Monday, September 14, 2009

The Rules of War

The Rules of War

Warfare Mechanics Inspired by Sun Tzu

Written by Jarvis Mishler

When 600 soldiers attack 1000 farmers, most rpgs break down. These rules handle large battles quickly, with just enough flavor and drama to maximize the fun, while the PCs get a chance to influence the battle around them!


Give the larger army 10 tokens. Divide the number of troops in the army by 10 to determine the worth of each token. Give the smaller force a proportionate number of tokens (round up). This represents quantity alone, quality is factored in next. Size, for both armies, may be doubled, tripled, etc. for more ‘dramatic’ battles.

Example: if 1000 farmers have 10 tokens, then 600 soldiers have 6.


There are six fundamental factors to determining the outcome of a battle. Superiority in all six of these factors all but guarantees victory. Therefore, advantage in any factor grants an army 1 Strength. Determine which army possesses the advantage in a coming battle by answering the following questions:

  1. The Way – Which army possesses the highest morale?
  2. Heaven – Which army benefits most from the weather, time of day, etc?
  3. Earth – Which army gains more advantage from the terrain?
  4. Leadership – Which of the two generals is the better leader?
  5. Discipline – Which army is more skilled, trained, and supported?
  6. Steel – Which army uses the best weapons and technology?

No significant edge, grants no bonus for that category. Clear advantage grants 1 Strength.

Example: Soldiers have high morale, good leadership, great discipline, and good weapons, giving them 4 Strength. Farmers gain advantage only from their home terrain, leaving them with 1 Strength. The sky, cloudless and clear, grants no advantage and no bonus to either side.


To do battle, each side will implement a simple strategy to apply its Strength most effectively against the enemy’s Size. Each round of battle consists of the following phases:

  1. Strategy – Armies choose how much Strength to apply to defense and how much to offense
  2. Chaos – Armies roll 6 dice and count successes
  3. Strength applied to offense adds automatic successes
  4. Strength applied to defense subtracts successes from the opponent
  5. Reckoning – Each remaining success lowers the opponent’s Size by 1 token

Example: Soldiers apply all their Strength to defense and farmers apply theirs to offense. Both armies roll 6 dice, soldiers roll 2 successes and farmers roll 4. After factoring in Strength, soldiers end with 2 successes and farmers end with 1 (4 rolled, plus 1 automatic, minus 4). Soldiers lose only 1 Size while farmers lose 2. The soldiers’ victory proved costly.

Spotlight Missions

After each round of battle, PCs can volunteer for spotlight missions in an attempt to affect the factors contributing to the opponent’s Strength or their own. Many PCs can volunteer for the same mission, thus fighting together and increasing the chance of success, or separate to take on several missions. Missions can be anything the PCs dream up, scouting, assassination, demolition, etc. It’s up to the GM to determine the difficulty and opposition for each mission, but they are under no obligation to make a tough assassination attempt easier should only a single PC undertake it.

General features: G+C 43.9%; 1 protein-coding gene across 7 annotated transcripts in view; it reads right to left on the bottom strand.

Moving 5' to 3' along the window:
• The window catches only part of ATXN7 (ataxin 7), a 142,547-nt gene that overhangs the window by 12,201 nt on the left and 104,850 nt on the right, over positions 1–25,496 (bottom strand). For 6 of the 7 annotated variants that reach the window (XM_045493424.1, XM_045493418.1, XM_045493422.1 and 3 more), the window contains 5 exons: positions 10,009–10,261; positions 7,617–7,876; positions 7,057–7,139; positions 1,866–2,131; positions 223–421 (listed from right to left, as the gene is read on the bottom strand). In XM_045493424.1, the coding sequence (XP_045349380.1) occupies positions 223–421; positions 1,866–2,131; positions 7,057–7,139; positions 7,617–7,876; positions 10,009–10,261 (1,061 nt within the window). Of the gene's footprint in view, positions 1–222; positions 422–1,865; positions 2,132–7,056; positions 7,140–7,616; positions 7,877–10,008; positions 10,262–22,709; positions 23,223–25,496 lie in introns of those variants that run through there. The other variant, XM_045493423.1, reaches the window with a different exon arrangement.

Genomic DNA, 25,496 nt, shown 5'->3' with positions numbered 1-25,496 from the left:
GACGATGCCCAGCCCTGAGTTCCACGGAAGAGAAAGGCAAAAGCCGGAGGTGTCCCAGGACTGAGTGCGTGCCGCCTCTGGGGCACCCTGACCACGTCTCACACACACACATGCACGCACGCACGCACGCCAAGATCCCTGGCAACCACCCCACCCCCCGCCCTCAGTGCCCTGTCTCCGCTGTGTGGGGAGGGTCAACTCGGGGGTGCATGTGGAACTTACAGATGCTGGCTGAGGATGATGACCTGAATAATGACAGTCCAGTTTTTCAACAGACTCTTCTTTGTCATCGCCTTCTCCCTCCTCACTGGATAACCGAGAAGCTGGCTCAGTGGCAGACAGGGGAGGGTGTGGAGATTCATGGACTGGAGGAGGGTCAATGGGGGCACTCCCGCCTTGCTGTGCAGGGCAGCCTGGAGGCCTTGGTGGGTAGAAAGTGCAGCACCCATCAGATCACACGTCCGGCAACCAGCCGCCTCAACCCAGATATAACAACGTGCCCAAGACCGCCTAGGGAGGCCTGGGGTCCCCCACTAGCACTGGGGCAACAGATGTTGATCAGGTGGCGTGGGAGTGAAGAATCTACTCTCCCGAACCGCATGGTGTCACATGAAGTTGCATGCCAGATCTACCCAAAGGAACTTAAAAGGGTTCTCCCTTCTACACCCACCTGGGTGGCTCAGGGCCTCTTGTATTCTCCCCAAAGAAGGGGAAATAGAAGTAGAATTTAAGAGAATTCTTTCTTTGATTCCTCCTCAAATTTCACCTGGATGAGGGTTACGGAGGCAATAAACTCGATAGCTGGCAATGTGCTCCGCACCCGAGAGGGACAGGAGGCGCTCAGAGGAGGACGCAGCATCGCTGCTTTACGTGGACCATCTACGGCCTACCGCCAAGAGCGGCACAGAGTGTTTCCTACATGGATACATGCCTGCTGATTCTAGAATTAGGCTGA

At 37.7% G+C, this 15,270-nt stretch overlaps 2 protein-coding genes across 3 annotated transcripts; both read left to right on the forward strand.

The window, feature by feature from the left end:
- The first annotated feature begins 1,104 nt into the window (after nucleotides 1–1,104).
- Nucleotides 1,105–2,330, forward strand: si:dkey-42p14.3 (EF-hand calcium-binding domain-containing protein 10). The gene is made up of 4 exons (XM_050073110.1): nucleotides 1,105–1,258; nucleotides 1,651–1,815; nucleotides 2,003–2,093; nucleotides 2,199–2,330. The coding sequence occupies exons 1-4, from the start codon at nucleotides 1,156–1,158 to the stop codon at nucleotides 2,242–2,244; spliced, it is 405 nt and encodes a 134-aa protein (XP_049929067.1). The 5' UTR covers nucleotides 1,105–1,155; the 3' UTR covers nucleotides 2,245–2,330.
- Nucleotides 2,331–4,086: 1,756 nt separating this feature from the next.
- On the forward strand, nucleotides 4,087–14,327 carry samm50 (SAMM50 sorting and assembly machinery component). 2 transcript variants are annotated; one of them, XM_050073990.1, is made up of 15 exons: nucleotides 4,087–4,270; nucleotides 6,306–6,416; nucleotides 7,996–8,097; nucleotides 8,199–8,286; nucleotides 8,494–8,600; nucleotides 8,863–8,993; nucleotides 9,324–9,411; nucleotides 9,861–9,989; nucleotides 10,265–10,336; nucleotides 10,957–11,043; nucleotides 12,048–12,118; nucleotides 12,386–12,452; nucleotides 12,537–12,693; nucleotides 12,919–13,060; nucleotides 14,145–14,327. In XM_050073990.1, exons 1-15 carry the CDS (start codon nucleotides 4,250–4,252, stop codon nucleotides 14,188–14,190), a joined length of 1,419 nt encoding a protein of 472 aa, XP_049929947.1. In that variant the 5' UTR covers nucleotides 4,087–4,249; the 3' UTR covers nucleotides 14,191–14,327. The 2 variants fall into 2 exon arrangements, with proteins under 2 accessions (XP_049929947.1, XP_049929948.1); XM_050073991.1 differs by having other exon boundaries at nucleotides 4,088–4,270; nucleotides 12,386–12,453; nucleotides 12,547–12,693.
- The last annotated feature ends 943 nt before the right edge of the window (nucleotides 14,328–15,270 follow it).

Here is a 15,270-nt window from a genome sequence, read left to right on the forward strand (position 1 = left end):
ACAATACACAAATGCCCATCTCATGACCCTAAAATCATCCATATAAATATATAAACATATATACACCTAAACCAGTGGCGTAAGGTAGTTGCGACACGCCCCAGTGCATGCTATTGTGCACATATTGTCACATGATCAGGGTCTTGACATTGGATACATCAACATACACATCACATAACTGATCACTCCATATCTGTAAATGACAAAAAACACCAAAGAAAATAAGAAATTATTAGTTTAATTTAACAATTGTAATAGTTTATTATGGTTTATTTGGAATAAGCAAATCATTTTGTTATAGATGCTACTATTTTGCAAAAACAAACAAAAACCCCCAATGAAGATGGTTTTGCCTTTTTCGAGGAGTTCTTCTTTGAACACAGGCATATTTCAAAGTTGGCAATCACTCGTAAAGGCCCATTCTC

Note: Only PCs not directly contributing to Strength can undertake spotlight missions. A PC acting as the general of his army, thus contributing Strength through Leadership, cannot step down for a secret scouting mission without forfeiting his contribution to Leadership as well.

Missions are resolved using the normal rules for the rpg you’re playing. A spotlight mission can be detailed and drawn out to add drama or shortened and summarized to speed the action. Ultimately, each spotlight mission should produce an opposed die roll to gain, or maintain, the advantage. After the roll, the Strength point for that factor goes to the winner.

Example: Two farmers attempt to break the soldiers’ morale by taking a mission. They decide to defeat a group of 10 soldiers in a spectacularly flamboyant fashion, loudly proclaim themselves to be “Dragon’s Chosen Warriors of His Holy Wrath”, and so fear and uncertainty among the soldiers. Should they succeed in defeating those 10 soldiers, they’ll probably need a bluff roll vs. the soldiers’ will or their general’s leadership as he attempts to rein in his men. Their bluff roll may be easier or harder should they defeat more or less soldiers.

Players should be encouraged to get very creative with ideas for spotlight missions, but GMs should step in with any ideas or alterations of their own. If a PC wizard wants to use a “Heat Metal” spell to melt enemy swords, the GM should help out by declaring the number of swords necessary to make a difference.


An army is defeated when all of its Size tokens are lost. Whether this defeat is due to destruction, rout, or retreat simply depends on the narration up to that point. After the battle, each army attempts to recover its losses by rolling 1 (loser) or 2 (winner) dice for each Size token lost. One Size token is recovered for each success on this roll as warriors are healed, pulled to safety, etc.

Dice Pools

Missions always use the normal rules employed by the rpg you’re playing, but a simple dice pool is used during the ‘chaos’ phase of combat and recovering casualties. If the rpg you’re playing doesn’t already use dice pools and successes, just grab some six-sided dice. Any die that rolls 4+ is considered a success. A high target number (5+) places more value on Strength (automatic successes) where a low target number (3+) introduces more randomness during the battle. These rules were written with a 30% chance of success in mind (8-10 on a D10), but you are encouraged to adjust this as you wish!


  1. My first impressions:

    1) Cool, looks like Reign's company rules but much more streamlined and focused on mass combat.
    2) Aw, no interesting decisions.*
    3) Aw, no Lanchester's Law.**
    4) Nice recovery rules!

    What about one extra rule/mission... surprise. Usually both armies choose attack/defense levels simultaneously (and usually it will be obvious which to choose :)). If one side has significantly greater scouting/recon/scrying/etc then they may assign Strength after seeing their enemy's Strength assignment (and maybe die roll?). PCs can go on a mission to gain/nullify this advantage.

    *...since all the bonuses are fungible (+2 Strength is just as good no matter where it comes from). This has the benefit of letting the players choose from a wider range of missions without taking penalties in the battle for suboptimal mission choice and the detriment of giving the players essentially only 1 meta-level decision: whether they can get a +2 Strength for switching from -1 to +1 in a category or whether they have to stick with a +1. And usually it will be quite obvious how much Strength to put in attack and defense.